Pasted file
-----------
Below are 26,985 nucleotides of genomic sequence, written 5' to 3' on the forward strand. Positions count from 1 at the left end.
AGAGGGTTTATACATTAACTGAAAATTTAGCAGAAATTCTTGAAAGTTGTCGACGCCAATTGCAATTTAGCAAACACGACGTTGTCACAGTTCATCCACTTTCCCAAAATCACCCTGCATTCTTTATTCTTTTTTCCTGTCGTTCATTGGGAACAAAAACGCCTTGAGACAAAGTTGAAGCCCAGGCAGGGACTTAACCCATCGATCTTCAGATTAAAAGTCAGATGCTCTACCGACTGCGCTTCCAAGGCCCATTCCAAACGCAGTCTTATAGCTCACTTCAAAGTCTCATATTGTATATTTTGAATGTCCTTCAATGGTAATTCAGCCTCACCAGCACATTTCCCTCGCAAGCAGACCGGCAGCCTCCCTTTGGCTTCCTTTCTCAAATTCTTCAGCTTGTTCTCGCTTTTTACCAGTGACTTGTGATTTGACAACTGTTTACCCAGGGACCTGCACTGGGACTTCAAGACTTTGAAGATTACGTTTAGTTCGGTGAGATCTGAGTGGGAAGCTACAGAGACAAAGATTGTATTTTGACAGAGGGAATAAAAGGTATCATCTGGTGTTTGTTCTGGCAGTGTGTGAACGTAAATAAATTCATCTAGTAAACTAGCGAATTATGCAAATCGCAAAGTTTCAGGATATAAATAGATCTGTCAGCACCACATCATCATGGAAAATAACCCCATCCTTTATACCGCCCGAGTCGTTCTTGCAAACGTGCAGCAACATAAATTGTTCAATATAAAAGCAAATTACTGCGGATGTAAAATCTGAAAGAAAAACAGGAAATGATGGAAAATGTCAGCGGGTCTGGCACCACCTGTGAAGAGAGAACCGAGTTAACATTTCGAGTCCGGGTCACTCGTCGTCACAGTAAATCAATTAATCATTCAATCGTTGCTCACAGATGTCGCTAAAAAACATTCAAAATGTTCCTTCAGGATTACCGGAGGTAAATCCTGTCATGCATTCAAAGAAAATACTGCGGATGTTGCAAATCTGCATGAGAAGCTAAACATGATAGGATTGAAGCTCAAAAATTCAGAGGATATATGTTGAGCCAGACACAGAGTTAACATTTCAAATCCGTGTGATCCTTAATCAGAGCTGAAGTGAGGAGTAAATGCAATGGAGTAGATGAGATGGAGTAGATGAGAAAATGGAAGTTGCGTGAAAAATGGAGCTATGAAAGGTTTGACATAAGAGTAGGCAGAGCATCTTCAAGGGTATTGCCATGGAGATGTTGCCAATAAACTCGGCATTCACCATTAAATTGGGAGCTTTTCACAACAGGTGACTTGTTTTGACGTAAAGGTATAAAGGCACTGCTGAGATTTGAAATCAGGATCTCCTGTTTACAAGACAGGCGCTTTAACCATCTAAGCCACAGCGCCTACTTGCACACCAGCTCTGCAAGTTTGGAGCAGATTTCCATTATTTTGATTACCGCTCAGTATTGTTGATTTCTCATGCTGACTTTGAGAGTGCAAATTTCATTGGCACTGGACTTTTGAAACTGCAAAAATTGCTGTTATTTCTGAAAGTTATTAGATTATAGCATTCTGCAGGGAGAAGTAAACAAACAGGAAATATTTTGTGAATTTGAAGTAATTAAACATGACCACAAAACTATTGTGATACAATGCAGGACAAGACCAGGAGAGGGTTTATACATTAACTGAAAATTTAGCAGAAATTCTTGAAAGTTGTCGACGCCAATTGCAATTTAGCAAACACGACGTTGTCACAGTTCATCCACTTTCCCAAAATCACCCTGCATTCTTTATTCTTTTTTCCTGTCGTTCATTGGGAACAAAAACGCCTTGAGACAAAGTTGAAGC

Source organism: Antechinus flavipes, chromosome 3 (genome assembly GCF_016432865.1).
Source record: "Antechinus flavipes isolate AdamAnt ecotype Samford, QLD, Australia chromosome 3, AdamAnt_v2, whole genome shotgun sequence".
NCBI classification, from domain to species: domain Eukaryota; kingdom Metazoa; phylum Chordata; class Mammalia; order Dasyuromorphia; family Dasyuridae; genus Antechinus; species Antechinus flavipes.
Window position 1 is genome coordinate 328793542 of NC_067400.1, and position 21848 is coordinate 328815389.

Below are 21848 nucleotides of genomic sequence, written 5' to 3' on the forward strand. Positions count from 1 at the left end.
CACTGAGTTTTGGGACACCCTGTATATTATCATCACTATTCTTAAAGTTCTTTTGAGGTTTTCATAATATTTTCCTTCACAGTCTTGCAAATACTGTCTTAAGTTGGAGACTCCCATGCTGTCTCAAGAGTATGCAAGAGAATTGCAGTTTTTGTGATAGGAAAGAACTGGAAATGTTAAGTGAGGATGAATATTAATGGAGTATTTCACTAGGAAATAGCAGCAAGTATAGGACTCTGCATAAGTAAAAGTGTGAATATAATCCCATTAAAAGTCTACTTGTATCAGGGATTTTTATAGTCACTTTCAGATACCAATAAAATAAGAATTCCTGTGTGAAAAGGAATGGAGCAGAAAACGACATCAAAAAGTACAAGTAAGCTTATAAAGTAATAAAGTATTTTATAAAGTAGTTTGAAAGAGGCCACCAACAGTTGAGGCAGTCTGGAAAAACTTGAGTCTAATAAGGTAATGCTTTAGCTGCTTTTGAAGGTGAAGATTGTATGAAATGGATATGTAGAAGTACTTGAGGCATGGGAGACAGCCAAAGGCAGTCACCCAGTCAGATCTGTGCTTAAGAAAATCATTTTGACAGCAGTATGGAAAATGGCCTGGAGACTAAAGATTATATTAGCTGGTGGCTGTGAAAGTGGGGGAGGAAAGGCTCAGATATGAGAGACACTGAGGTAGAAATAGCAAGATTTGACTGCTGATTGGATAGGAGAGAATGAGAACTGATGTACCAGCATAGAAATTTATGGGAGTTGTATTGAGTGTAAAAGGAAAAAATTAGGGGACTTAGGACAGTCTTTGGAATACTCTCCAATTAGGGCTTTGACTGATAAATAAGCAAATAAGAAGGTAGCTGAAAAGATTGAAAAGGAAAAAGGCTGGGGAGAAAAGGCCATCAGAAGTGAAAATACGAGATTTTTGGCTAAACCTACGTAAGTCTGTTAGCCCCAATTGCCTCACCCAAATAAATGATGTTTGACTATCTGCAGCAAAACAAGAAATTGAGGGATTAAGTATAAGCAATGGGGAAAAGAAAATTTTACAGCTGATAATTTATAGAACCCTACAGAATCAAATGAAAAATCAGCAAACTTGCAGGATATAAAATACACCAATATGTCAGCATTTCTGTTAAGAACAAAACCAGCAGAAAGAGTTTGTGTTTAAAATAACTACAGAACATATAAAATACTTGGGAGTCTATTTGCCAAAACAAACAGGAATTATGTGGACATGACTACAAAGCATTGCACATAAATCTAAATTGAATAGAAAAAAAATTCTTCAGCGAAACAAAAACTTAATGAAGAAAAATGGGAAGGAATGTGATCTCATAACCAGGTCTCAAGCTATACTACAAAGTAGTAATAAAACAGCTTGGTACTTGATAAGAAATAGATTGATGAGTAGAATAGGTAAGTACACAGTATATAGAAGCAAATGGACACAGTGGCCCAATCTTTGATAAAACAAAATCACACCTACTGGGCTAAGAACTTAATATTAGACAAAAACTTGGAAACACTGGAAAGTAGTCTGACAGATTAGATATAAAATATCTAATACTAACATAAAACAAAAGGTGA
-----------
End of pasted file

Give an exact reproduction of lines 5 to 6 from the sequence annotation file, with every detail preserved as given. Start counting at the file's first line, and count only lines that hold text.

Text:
NCBI classification, from domain to species: domain Eukaryota; kingdom Metazoa; phylum Chordata; class Mammalia; order Dasyuromorphia; family Dasyuridae; genus Antechinus; species Antechinus flavipes.
Window position 1 is genome coordinate 328793542 of NC_067400.1, and position 21848 is coordinate 328815389.